Anyone with a broad perspective on life can see that the success story of Birmingham is not a threat to London as much as a boost to Britain.
It can only do Britain's conference industry good to have a viable alternative to London. Not that there's anything wrong with Brighton, Edinburgh or Harrogate. Or London, for that matter. It is that Birmingham's new International Convention Centre (ICC) fills a niche and, as was seen from the recent EC summit, is reinforcing Britain's position on the international map.
Since it opened in 1991, the ICC has been hailed as the most user-friendly convention centre in Europe. "Birmingham had to build the best convention centre because it doesn't have the cachet of London," says Paul Swan, managing director of Spectrum Communications, which acted as end-user consultant on the design of the ICC. "It couldn't get away with mediocre convention facilities. London, because it's London, does."
Birmingham may have an absolutely stunning new centre but it still faces a real image problem. In the UK it's Birmingham, which does not inspire the uninitiated. And in the US and much of Europe, the word "Birmingham" is not likely to conjure up much of an image at all.
"Everybody finds that the reality is better than their perception but first the perception has got to catch up," says Barry Cleverdon, general manager of the ICC. "We've got to get meeting planners here. But when we're selling Birmingham in their territory, all we've got to go on is their perception.
"So we sell culture -- the orchestra and the ballet and sport; the National Indoor Arena put Birmingham immediately on the world stage as the indoor sports centre in the country. And the NEC is a world leader."
Not forgetting the countryside, of course: Americans love Stratford-on-Avon, as we all know, and plenty more is within easy reach for partner programmes and dinners out through some excellent local ground handlers like Heart of England Country Tours.
Cleverdon is right, though. Getting the meeting planners to Birmingham makes all the difference. "I was surprised," says Eamonn Santry, who is responsible for organising the Market Research Society's annual 1000-strong gathering. "There are all sorts of things to do around the ICC. There's the concert hall within the complex, the Birmingham Rep, a Ronnie Scott's, Tramps, a few smart US restaurants and no end of truly excellent Indian restaurants. There was some resistance when I moved the event from Brighton, where we had been for 20 years or more and I knew I had to come up with somewhere smart. And people were genuinely impressed."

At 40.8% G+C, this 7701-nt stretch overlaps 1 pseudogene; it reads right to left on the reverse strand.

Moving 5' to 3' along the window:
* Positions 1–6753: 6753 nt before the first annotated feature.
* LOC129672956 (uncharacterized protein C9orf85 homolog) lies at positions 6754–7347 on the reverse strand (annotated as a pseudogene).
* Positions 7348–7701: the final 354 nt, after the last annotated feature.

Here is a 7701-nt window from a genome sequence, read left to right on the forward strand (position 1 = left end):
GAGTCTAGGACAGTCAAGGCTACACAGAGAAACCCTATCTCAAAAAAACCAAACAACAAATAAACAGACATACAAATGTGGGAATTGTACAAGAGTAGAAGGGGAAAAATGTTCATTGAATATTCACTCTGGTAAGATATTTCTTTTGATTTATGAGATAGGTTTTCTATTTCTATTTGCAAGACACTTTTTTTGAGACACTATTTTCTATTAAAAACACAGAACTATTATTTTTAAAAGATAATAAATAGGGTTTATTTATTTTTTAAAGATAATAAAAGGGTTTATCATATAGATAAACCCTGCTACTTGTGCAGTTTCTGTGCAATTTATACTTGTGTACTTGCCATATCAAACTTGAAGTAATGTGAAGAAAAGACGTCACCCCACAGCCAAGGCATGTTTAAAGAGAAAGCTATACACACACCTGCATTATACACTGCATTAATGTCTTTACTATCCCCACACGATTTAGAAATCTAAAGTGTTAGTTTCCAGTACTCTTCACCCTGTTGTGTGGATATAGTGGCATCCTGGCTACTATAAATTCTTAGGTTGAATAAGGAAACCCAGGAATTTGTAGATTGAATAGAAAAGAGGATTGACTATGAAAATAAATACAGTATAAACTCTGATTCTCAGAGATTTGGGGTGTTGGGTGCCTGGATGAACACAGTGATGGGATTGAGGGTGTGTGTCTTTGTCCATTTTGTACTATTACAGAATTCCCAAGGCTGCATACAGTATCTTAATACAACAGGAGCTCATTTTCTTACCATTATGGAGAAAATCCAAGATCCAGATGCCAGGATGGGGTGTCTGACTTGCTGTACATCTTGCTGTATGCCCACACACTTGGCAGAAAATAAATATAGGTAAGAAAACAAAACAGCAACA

Another benefit of Birmingham is, as Santry says, that it is the only place in the country that is genuinely easy to get to by car. "People think that Brighton is London by the sea but the roads there are awful and if you live in north London, it's quicker to get to Birmingham," he points out.
Nationally, maybe, but a lack of transatlantic flights so far has been a problem for Birmingham. But the city is now celebrating British Airways' announcement that it will start a service to New York in March. "People don't want to come through Heathrow," says Frances Hurdman, director of sales at the Hyatt Regency. "They have used American Airlines into Manchester quite successfully but now with this announcement and talk of United flying Birmingham-Chicago and Delta starting up to Atlanta, we're looking to increase our level of promotion in the US."
Ultimately, though, some planners still want the cachet of a capital city and London continues to win business. "You can't beat a capital city for most international audiences," says Vanessa Cotton, partner in The Event Organisation Company. But as she points out, it really is a matter of horses for courses. For an international gathering requiring the prestige of a capital city, you use central London. For a nationwide product launch requiring state of the art facilities, you use Birmingham. …